This is an editorial by Ram, a twenty-year-old student, soldier, and storyteller.
To understand why The New York Times made so much money in the past year, it’s worth considering micropayments in the context of the Lightning Network.
We usually think of Lightning as a Bitcoin scalability solution because it makes everyday payments in Bitcoin viable. Basically, Lightning is a protocol built on top of the main Bitcoin network, and here the transaction costs are much lower and payment speeds are much faster. In fact, lightning is very important Even more efficient than Visa and Mastercard.
“the network (Lightning) It can also process millions of transactions per second (TPS), which is much more than Visa’s capacity of around 25,000 TPS. Solana, another competitor in the fast and cheap payment space, can only cost 60,000 TPS. So Lightning has a huge advantage here.” — Nat Ellison
And Lightning still has plenty of room to grow. While this technology is still in its maturity stage – for example, in terms of security, privacy and reliability – it shows very powerful network effects: as more people start using it, cheaper and faster payments will come. And remember: it costs just a part of a penny previously!
One of the most exciting things this unlocks is micropayments There hasn’t been enough talk about how exciting this prospect is, both economically and culturally.
It is impossible to send very small amounts of money in our traditional central payment systems. Depending on the service you’re using and where you’re sending, you won’t even be able to send a 10 cent digitally. And that’s for good reason: very small amounts don’t make sense because the transaction itself may cost more than the amount you’re sending.
On the other hand, Lightning allows these small amounts to be transmitted digitally. And since it’s a technology that showcases network effects, costs will come down even more as more people start using it. You can digitally send fractions on your coin today via Lightning, and you’ll likely be able to send smaller amounts in the future.
Now, let’s move on to the New York Times. To understand why the New York Times can generate 50% more profits from a lightning strike, let’s do some simple math.
Some direct facts:
- The post made $76 million in adjusted operating profit in the second quarter of 2022.
- Let’s estimate that the New York Times made about $25 million in profits in one month in 2021.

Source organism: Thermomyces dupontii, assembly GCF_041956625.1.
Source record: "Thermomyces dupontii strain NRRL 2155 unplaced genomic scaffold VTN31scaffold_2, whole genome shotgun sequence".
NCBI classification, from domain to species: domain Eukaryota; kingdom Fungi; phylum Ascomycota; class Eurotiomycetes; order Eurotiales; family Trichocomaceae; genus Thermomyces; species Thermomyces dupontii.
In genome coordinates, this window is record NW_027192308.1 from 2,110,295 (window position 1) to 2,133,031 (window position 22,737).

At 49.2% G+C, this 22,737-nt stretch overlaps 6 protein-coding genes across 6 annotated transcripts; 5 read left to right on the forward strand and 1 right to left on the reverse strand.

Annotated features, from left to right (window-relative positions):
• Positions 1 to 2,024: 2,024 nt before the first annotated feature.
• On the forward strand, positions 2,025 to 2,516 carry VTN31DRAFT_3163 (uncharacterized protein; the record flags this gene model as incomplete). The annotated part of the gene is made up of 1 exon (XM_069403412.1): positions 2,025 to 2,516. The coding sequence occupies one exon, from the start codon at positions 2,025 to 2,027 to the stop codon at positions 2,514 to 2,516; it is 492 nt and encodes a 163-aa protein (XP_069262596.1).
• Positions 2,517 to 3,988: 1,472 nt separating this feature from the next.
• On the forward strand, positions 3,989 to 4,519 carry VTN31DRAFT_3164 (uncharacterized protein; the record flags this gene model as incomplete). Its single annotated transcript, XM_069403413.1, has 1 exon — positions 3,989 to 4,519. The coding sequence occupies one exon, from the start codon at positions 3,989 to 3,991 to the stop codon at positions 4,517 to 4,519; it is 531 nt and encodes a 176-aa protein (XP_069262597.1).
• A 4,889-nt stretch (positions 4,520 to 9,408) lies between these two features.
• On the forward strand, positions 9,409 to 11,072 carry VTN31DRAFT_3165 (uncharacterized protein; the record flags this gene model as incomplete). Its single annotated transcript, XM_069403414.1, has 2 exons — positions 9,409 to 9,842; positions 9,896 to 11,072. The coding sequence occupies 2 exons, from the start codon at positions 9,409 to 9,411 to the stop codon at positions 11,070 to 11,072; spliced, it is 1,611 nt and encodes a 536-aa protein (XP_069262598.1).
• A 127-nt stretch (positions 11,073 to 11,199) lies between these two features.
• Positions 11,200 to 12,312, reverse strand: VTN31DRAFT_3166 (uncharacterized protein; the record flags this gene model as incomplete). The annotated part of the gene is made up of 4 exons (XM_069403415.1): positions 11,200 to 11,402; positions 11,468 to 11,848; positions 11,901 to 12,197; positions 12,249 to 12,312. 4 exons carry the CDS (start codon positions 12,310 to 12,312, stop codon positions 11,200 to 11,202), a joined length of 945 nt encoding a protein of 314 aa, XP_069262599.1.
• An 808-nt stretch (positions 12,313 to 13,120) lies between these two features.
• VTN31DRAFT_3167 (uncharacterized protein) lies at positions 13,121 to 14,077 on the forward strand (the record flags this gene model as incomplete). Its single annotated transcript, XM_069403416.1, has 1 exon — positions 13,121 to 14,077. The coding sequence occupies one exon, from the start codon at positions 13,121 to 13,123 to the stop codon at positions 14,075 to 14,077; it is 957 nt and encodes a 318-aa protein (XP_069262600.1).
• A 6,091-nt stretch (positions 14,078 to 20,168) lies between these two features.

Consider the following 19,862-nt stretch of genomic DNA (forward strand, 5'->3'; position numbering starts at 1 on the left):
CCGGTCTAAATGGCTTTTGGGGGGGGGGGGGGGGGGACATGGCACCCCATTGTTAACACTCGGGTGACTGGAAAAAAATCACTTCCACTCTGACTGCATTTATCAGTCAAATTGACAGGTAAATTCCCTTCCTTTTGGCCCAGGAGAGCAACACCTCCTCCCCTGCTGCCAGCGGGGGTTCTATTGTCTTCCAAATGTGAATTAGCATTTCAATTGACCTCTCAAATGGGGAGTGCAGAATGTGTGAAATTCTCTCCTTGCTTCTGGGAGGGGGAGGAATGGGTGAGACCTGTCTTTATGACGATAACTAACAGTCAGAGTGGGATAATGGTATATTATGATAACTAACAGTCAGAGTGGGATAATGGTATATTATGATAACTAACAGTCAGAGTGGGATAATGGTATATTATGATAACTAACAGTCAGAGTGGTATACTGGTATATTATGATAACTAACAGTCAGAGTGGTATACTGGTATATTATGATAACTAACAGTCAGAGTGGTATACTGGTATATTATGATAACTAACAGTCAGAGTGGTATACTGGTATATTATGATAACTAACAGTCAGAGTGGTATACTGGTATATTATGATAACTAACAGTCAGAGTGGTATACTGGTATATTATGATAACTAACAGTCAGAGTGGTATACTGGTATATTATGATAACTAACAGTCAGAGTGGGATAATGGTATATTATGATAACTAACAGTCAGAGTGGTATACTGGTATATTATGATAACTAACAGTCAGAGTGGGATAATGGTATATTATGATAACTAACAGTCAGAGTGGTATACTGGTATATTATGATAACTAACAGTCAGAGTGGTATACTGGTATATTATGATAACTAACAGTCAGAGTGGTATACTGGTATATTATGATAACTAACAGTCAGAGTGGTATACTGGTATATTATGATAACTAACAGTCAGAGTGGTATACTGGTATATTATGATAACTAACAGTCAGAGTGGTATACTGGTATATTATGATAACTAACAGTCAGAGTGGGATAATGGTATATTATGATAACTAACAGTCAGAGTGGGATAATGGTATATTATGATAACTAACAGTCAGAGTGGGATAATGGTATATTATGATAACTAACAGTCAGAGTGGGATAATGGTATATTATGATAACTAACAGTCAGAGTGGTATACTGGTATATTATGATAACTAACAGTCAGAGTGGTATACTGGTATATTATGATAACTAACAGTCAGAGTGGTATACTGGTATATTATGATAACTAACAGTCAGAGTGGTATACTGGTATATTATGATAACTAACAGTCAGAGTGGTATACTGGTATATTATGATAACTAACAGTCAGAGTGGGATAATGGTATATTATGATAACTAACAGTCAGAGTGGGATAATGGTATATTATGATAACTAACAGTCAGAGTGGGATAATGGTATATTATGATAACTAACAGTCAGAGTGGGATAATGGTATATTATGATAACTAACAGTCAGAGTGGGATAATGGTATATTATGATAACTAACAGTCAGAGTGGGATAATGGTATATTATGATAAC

- it was there 125 million per month Global unique visitors to nytimes.com in 2021.
- was around 9 million subscribers in the third quarter of 2022.
- Hence, let’s deduce that, on average, there were 115 million visitors each month to the New York Times who were not subscribed in 2021.
- Non-subscribers can read max Five articles Per month.
(I’ll be conservative with the math so as not to overstate how much the New York Times will earn in a scenario where the Lightning Network is a mature network.)
Of those 115 million visitors, some read two articles, and some read a maximum of five. On average, each of those visitors end up enjoying one article each month, and since it’s easy and simple to send small amounts of money to the New York Times thanks to Lightning, each visitor might end up sending 10 cents that month. So that month, the New York Times would have made $11.5 million more. This is 46% more in profit.
Mathematics is elementary and imperfect, but it expresses the point: Micropayments open up a lot of potential. And its benefits don’t just end in helping content creators. They can also perpetuate cultural shifts and more, some examples are given below:
- Ordinary people being charitable.
I think many people, even if they struggle themselves, would be happy to give $0.01 to a disabled child playing the clarinet in the street – if such a giving was appropriate and possible.
- Tipping bus drivers who are particularly nice.
- Teachers send small amounts of money to students in the class who raise their hands and try to answer questions.
Kids who are honestly trying to get a dime, even if their answer is wrong. If the child understood it correctly, congratulations! He gets five cents. (Remember that teachers give out chocolates to students who have the right questions? Well, they can’t have chocolates all the time, so small payments might be viable alternatives!) You might end up seeing more hands in the air!
So, now try to extrapolate the number of industries and sectors from which such small payments and subsequent contributions to GDP can benefit. Imagine New York Times employees seeing their salaries go up. Imagine them and then spend that money on new things. Then imagine that the salaries of the people who bought them are also on the rise. And the process repeats, and here, we see the multiplier effect that economists love, which is staggering for economics.
Micropayments prompt spending in a whole new way, so for Bitcoin: Next time you explain Lightning, don’t forget to talk about micropayments! It’s probably easier to digest than “scalable”.
And for Bitcoin-skeptical economists: I think you’d love something like this because it encourages spending. So, are you getting softer on Bitcoin yet?
This is another guest post by Ram. The opinions expressed are entirely their own and do not necessarily reflect the opinions of BTC Inc or Bitcoin Magazine.
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